I had great, strange surreal craic last week, some of the most enjoyable days of my life, because I had the golden opportunity to relish an out-of-body experience which was near unique.
None of you are likely to be easily able to savor the same experience. It will be well nigh impossible as I will now explain.
You see, what happened was that I opened my morning paper over a cup of strong coffee and what jumped out at me, complete with large photograph atop, but my OBITUARY! I kid ye not.
There it was, paragraph after paragraph of it, biographically accurate about my fundamental details. It recorded deep shock among my Clare community at my sudden passing, said nice things about my career and few achievements, recorded the fact that I was a decent and generally inoffensive poor divil all my life and times and, taking all things into consideration, my coffee went cold and my cigarette went out in the ashtray as I thoroughly enjoyed every single word of it.
I realize that the same thing will not happen to any of you good and gentle readers, that you will have the chance to read and analyze your own printed obituary in a leading national paper and you still very much alive, kicking, healthy, smoking and drinking freely and getting ready to face a West of Ireland day. That will not happen.
However, from my unique new perspective, can I tell ye without any reservations at all that reading your own obituary, and staring at a photograph of yourself in even happier times, is magnificently invigorating and empowering and even spiritual.
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I am looking at it again in front of me on the table as I write this, and boy do I feel inspired.
I am delighted, for example, to read that I was down in my favorite pub the Honk when the end came. I am even more delighted and heartened by the detail that I was singing my (quite powerful) version of the ballad "Carrickfergus" in my last minute on this earth, the bar hushed and respectful, and, though this detail was omitted from what was otherwise a splendid example of reportage, I was delivering the great line: "I'm drunk today and I'm seldom sober/A handsome rover from town to town" when I slipped off my usual high stool, with no evidence at all of pain or suffering, and was clearly halfway to Purgatory before I hit the floor.
That is immensely comforting because none of you who have no knowledge of your obituary details, have any idea at all about the time and place of your inevitable passing. I feel very privileged indeed to have been able to peruse my own obituary and discover important details like that.
The obituary appeared in The Irish Examiner which is very widely read in this region, and I have to report that the phone began ringing incessantly even before I had finished reading the obituary.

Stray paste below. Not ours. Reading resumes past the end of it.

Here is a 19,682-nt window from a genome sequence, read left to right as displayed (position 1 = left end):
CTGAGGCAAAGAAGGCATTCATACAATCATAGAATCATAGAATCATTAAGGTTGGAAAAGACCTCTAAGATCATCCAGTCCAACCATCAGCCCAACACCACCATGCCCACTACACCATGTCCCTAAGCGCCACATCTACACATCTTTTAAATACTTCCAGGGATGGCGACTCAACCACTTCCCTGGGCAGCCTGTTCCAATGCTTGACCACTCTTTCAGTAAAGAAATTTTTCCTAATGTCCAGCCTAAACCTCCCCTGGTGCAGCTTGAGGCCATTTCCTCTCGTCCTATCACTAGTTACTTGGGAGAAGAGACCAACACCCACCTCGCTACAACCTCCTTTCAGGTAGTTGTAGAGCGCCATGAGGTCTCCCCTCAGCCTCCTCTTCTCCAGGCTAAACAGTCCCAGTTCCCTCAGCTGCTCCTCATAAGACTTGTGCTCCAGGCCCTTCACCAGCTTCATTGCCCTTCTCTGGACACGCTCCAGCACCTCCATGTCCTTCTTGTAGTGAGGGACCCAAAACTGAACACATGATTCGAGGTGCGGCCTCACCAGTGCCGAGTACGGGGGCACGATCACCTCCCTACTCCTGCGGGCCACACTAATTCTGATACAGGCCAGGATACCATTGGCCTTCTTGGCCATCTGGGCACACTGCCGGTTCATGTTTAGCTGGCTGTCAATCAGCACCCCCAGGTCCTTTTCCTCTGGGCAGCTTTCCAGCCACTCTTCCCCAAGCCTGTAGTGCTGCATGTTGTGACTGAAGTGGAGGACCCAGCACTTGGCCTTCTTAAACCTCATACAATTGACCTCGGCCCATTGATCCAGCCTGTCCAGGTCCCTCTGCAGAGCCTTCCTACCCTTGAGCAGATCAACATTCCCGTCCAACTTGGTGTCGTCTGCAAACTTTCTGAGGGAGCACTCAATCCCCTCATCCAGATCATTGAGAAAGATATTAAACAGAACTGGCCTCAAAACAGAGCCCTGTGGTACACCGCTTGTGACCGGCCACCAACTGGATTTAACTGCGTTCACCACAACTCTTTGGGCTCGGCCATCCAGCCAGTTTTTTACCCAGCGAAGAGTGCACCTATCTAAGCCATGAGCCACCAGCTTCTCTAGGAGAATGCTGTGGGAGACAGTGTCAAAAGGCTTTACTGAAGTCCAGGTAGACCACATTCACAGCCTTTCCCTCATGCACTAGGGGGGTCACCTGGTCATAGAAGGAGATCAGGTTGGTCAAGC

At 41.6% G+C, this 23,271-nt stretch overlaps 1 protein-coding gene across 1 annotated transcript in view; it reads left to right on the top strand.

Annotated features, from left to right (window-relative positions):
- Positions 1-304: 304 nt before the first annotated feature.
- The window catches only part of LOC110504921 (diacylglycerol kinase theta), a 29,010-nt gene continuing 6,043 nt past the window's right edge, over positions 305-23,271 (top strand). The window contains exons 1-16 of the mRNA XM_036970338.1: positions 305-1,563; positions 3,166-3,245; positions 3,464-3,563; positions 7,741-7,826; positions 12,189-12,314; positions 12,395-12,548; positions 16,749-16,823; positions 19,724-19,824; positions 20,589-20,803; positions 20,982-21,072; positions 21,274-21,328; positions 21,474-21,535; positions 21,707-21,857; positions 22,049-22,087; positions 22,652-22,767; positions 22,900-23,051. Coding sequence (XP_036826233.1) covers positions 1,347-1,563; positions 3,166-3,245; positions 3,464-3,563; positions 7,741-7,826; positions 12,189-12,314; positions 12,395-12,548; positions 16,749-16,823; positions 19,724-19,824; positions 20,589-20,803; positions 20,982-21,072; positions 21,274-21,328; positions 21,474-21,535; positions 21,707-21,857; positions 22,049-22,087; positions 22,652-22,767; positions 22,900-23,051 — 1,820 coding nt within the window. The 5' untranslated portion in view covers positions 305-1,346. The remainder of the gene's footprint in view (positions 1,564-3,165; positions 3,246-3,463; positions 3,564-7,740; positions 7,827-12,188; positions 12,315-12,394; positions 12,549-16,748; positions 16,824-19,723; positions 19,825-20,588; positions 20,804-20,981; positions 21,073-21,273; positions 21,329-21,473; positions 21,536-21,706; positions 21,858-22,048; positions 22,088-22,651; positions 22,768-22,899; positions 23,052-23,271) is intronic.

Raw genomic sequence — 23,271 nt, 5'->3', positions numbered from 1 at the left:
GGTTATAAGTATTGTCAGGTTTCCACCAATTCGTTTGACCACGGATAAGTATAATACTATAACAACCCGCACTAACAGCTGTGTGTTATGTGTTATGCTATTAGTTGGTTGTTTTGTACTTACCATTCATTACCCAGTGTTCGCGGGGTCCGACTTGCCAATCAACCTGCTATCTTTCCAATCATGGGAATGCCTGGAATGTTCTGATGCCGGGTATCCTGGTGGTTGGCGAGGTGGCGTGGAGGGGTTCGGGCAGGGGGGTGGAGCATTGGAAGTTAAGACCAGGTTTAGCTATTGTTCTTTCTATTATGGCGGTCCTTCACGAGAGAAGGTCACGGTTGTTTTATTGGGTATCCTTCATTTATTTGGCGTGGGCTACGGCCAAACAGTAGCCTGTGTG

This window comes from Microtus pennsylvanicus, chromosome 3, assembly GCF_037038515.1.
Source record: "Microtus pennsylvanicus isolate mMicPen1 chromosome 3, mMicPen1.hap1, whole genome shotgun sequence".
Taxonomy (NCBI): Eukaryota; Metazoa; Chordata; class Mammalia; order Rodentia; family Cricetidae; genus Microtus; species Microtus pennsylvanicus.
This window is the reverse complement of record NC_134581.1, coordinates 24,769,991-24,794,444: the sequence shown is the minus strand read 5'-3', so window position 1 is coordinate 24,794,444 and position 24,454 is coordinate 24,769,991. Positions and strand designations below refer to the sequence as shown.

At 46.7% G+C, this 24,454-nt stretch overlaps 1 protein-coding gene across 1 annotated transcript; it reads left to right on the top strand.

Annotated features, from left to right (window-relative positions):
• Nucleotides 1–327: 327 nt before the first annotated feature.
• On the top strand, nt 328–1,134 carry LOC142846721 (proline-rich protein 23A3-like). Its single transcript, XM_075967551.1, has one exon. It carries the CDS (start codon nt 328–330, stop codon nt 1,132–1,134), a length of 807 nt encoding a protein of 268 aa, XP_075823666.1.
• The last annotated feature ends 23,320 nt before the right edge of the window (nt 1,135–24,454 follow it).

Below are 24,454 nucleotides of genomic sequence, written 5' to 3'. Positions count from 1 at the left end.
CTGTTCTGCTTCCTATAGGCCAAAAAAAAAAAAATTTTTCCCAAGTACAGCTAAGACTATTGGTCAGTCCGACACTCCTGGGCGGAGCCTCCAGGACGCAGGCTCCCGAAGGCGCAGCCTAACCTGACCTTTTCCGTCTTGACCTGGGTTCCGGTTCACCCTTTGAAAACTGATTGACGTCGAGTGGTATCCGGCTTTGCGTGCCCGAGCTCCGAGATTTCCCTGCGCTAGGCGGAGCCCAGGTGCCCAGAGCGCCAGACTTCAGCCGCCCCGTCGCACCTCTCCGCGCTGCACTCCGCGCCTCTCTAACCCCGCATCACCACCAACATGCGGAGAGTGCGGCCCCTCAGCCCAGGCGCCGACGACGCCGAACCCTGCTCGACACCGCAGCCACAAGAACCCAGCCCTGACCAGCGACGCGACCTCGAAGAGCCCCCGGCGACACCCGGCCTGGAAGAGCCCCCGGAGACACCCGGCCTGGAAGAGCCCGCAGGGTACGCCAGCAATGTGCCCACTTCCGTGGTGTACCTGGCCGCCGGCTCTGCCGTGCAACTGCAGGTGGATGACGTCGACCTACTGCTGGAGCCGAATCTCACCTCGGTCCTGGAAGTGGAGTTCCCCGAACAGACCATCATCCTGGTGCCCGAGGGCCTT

And a splendid neighbor lady called to the door to comfort the Dutch Nation and offer all support and practical help such as beginning the construction of the hundreds of sandwiches which are always consumed in rural Ireland when unexpected deaths occur. The poor lady nearly dropped dead when she saw me sitting up hale and hearty in the corner.
And I also had trouble convincing the Dutch Nation herself that the publication of her husband's obituary was, indeed, grossly premature.
In the hours and days since, in a nutshell, the level of ribald slagging to which I have been subjected by my friends, especially in the Honk, has totally brightened up the dark days of an Irish month of November.
In defense of the publishing standards of The Irish Examiner, for whom I am a weekly columnist in their farming supplement, I have to reveal now that, being zany as ye well know, I actually wrote the obituary myself the previous week and, I am ashamed to say, took some liberties with the facts of the years before me.
I claimed, for example, that I was Ireland's oldest man at the time of my death, two days before my 118th birthday, that I won a €30 million jackpot just before reaching my century, that my proudest day of all was seeing my Fermanagh win the All-Ireland football final, that my country wake lasted for four days and five nights, and that I was survived by, not just my four present children, but by a total of 14 sons, seven daughters, a total of 207 grandchildren and great-grandchildren and (and this took a little explaining to the Dutch Nation!) by my fifth wife Bedelia.
Incidentally, as I leave ye to drop down to the pub for the pleasure of more ribald slagging with a sharp edge, can I add that, according to the obituary, my funeral was attended by representatives of President Ming Flanagan and Taoiseach (Prime Minister) Cecilia Ahern...
* Originally published in 2015.